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WE ADMITTED WE WERE POWERLESS OVER ALCOHOL AND THAT OUR LIVES HAD BECOME UNMANAGEABLE

Step One is touted as being the most important step in A.A. obviously because it requires the alcoholic to finally admit to themselves the state they are in. While I was in rehab they spent a lot of time focusing on this one step which on the surface looks simple and obvious but at its core lies the dramatic difference between what normal people consider to be an alcoholic and what an alcoholic really is.

I, like most people, had always believed that an alcoholic was simply someone who drank to excess and made poor choices when alcohol was involved. They drank alone or found excuses to go to the bar every night. They’d get so drunk that they would drive home while blacked out (and all the while thinking this I never admitted to myself that I drove drunk on more than a handful of occasions) and would wind up crashing into a tree or worse someone else. I knew I was an alcoholic from the age of 25 but I didn’t understand what that meant about me. I thought that it was completely in my power to stop drinking on my own but for some reason, I just either lacked the commitment or didn’t read the right book yet (and believe me I’ve read a lot of books on the subject). That I could not quit drinking simply meant that I was weak, stupid, and pathetic.

The popular definition of alcoholism isn’t only wrong, it’s dangerous because it creates a stigma around the subject that makes addicts either afraid to seek help or believe that they can quit on their own. As I’ve said in the past it might be possible that an alcoholic can truthfully quit drinking on their own but I have not met that person. They either relapse after a brief amount of time or they were never truly sober. So: what is alcoholism, really?

People can be genetically predisposed to addiction, of course. That is the camp I fall under. Both of my grandfathers were alcoholics and while my parents weren’t what I’d call substance abusers (my father was a smoker) they certainly exhibited addictive behavior. Less talked about, though, is that you can make yourself an addict if you really work at it. If you drink heavily for years you will start sabotaging the dopamine threshold in your brain so that you are unable to feel joy without your drug or alcohol of choice leading you to crave those substances.

I’ll note here that when we talk about cravings in addiction we are not talking about the kind of craving someone has when they really want a hamburger. Addictive craving is an intense emotional experience that when denied can cause true suffering in the individual.

Being powerless over alcohol is a result of that action on your brain. You have a compulsive craving for the drink that can never be sated. If you have one beer, one shot, or one drink, you will not be able to stop yourself from having more until you either pass out or run out. The idea of going to a bar and having one beer and then going home seems completely insane to me. Almost like a waste of time. Why would I have one beer if I’m not going to get completely blasted out of my mind? I don’t drink because I enjoy the taste of alcohol or because I like having a slight buzz. I drink because once I allow myself to have the first one, I need to have the rest.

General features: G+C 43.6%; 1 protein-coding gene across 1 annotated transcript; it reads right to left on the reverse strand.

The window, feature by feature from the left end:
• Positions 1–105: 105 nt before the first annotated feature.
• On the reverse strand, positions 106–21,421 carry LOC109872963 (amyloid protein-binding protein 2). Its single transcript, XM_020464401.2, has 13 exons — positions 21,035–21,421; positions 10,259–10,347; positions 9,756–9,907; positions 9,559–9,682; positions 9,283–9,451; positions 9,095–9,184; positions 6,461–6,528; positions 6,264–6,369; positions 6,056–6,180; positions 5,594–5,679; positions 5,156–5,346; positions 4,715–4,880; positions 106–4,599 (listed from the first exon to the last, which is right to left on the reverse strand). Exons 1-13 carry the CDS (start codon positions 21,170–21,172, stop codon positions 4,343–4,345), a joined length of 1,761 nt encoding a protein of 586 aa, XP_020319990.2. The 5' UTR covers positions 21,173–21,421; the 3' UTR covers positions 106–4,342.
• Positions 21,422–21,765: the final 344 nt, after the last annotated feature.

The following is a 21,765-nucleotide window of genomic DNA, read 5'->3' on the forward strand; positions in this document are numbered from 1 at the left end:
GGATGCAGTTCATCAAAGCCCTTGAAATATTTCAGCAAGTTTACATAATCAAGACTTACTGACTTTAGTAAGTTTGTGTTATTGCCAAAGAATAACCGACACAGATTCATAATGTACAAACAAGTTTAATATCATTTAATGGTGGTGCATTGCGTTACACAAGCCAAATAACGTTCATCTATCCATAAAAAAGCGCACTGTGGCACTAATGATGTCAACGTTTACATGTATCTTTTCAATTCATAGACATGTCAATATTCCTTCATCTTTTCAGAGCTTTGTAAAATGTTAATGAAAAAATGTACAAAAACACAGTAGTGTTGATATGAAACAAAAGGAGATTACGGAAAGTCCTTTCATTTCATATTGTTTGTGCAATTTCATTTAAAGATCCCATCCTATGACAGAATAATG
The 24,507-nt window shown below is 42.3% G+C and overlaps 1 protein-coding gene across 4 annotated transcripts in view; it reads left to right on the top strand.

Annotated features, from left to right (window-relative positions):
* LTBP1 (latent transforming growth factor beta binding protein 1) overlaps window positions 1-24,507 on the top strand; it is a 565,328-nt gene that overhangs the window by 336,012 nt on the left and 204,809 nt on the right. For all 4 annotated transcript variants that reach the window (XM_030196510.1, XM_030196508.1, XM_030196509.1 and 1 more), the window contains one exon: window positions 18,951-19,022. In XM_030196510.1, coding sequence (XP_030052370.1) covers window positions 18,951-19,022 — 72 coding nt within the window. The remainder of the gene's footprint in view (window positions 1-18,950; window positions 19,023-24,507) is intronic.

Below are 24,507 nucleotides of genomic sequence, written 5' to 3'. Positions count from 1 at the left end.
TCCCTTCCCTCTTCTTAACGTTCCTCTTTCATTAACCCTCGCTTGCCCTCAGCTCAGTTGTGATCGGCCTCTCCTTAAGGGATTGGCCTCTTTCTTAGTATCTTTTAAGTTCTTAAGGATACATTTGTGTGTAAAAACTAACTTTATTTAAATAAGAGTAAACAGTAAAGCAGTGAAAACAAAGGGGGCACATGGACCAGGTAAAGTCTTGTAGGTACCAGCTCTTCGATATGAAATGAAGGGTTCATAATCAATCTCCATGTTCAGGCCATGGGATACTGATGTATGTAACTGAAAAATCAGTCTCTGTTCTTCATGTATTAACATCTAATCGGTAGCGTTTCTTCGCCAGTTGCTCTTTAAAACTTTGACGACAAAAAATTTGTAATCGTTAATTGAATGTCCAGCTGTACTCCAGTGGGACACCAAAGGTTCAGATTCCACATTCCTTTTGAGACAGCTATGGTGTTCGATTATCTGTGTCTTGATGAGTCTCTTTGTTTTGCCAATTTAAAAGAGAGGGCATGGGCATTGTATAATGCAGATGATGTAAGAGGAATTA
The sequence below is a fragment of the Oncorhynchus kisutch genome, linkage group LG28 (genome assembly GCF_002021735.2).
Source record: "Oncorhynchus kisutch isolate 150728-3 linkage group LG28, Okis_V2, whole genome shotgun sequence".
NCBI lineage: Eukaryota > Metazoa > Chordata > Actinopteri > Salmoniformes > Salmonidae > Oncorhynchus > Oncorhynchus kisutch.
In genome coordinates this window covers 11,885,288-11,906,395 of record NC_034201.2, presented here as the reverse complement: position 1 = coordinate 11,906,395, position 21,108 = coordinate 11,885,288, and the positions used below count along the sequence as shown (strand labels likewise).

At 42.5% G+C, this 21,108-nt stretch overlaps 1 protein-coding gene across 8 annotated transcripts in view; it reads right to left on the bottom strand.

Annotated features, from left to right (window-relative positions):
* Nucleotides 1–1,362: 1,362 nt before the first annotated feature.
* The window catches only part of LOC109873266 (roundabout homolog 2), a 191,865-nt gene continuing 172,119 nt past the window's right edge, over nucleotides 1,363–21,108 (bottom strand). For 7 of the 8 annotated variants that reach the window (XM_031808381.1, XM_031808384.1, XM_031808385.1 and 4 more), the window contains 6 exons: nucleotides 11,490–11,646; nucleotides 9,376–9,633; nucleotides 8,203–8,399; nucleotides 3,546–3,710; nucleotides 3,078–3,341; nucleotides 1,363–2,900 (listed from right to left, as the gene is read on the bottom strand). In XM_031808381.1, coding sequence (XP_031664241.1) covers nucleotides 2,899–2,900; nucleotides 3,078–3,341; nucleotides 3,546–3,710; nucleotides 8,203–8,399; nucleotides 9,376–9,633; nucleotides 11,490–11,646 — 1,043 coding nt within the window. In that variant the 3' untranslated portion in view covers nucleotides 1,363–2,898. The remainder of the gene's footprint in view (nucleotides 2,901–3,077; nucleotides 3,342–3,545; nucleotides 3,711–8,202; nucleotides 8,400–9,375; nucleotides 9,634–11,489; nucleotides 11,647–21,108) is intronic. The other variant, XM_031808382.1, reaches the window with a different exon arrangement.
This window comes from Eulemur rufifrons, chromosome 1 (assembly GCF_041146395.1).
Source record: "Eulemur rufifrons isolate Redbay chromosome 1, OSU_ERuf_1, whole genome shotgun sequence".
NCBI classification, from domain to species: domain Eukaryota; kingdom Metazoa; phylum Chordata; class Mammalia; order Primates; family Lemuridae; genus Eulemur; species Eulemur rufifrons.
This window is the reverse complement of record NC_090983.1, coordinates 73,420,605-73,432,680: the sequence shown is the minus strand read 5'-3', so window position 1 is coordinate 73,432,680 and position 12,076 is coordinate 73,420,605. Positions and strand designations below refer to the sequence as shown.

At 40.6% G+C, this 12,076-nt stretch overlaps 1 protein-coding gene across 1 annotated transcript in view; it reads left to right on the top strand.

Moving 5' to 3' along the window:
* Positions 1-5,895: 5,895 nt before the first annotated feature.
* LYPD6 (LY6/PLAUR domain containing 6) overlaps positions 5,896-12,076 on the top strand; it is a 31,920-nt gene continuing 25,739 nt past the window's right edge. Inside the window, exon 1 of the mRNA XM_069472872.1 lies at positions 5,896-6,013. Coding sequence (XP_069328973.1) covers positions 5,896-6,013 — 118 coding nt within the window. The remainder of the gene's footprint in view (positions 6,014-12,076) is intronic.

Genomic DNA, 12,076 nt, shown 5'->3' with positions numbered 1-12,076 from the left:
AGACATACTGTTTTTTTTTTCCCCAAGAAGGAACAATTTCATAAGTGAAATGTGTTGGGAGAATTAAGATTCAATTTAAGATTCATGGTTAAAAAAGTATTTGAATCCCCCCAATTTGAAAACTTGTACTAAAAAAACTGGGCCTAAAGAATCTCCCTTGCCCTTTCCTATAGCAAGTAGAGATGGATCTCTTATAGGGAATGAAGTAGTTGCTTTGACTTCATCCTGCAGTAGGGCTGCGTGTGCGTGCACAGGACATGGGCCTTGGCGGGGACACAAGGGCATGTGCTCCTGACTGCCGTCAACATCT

The second part of the first step “that our lives had become unmanageable” alludes to how stressful and destructive it is to maintain our addiction. In the later years of my addiction when I was living back with my mother, I would sneak cases of beer in the house either when she wasn’t home or disguised as a gym bag or something similar. I’d drink one after the other and hide the empty bottles in drawers, cabinets, under my bed, in the closet, anywhere I could get them out of site… not really caring that my room smelled like a brewery. They’d build up in my hiding places for days until I’d have to smuggle out dozens of bottles and begin the long, embarrassing task of taking them to a bottle return. I did this in the early morning or late at night so that I had less of a chance of running into people who knew me. I’d call in to work or show up late because I was too hungover… even after getting 6-7 hours of sleep I’d feel like I had only slept for an hour or two. I lied to just about everybody I knew about even the smallest things because I thought that if I told the truth they’d be able to tell something was wrong with me. It was truly unmanageable. That was like another full-time job that didn’t pay me anything but pain and misery.

Where A.A. benefits you at first is in the relief you feel from listening to other people’s stories and realizing that they are exactly like you. You aren’t a piece of shit, you have an illness that lots of people have (a lot more than are in A.A. meetings I assure you). My theory is that addiction is only going to become a more common problem in the future, but more on that in a later post… possibly. This post was just to illustrate how I came to terms with step one and to hopefully give outsiders a basic understanding of what it feels like to be an addict and also possibly to show one other alcoholic out there that asking for help isn’t a weakness. Since putting myself in rehab and beginning to go to A.A. meetings my life has turned around completely. It didn’t happen overnight; I will admit I was depressed for a couple of weeks after getting out of treatment. But these days I wake up with a smile on my face, full of energy, and ready to meet the day with gratitude and joy. If I can get here, anybody really can. I’m not special, I’m not smarter than people who are still suffering from addiction, I simply did the work.

Do the work.

Get yourself better.

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